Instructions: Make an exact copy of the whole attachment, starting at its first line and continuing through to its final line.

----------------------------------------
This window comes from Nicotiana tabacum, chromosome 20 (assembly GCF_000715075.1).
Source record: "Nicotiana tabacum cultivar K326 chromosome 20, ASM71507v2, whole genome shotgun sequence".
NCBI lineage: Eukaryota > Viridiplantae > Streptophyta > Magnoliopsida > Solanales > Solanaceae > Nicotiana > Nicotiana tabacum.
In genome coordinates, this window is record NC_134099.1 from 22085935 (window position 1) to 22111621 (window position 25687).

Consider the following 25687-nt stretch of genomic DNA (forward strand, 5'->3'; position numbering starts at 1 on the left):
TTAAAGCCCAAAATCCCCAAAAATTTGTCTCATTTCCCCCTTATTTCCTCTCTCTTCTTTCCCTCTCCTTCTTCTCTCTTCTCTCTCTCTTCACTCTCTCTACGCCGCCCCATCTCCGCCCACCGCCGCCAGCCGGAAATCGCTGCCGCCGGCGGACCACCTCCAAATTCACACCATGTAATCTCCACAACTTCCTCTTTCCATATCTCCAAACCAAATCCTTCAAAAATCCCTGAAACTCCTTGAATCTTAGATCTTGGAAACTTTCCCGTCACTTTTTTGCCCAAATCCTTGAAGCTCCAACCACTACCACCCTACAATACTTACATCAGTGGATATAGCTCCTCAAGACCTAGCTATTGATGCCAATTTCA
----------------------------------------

This window comes from Nicotiana tabacum, chromosome 20 (assembly GCF_000715075.1).
Source record: "Nicotiana tabacum cultivar K326 chromosome 20, ASM71507v2, whole genome shotgun sequence".
NCBI lineage: Eukaryota > Viridiplantae > Streptophyta > Magnoliopsida > Solanales > Solanaceae > Nicotiana > Nicotiana tabacum.
In genome coordinates, this window is record NC_134099.1 from 22085935 (window position 1) to 22111621 (window position 25687).

Consider the following 25687-nt stretch of genomic DNA (forward strand, 5'->3'; position numbering starts at 1 on the left):
TTAAAGCCCAAAATCCCCAAAAATTTGTCTCATTTCCCCCTTATTTCCTCTCTCTTCTTTCCCTCTCCTTCTTCTCTCTTCTCTCTCTCTTCACTCTCTCTACGCCGCCCCATCTCCGCCCACCGCCGCCAGCCGGAAATCGCTGCCGCCGGCGGACCACCTCCAAATTCACACCATGTAATCTCCACAACTTCCTCTTTCCATATCTCCAAACCAAATCCTTCAAAAATCCCTGAAACTCCTTGAATCTTAGATCTTGGAAACTTTCCCGTCACTTTTTTGCCCAAATCCTTGAAGCTCCAACCACTACCACCCTACAATACTTACATCAGTGGATATAGCTCCTCAAGACCTAGCTATTGATGCCAATTTCA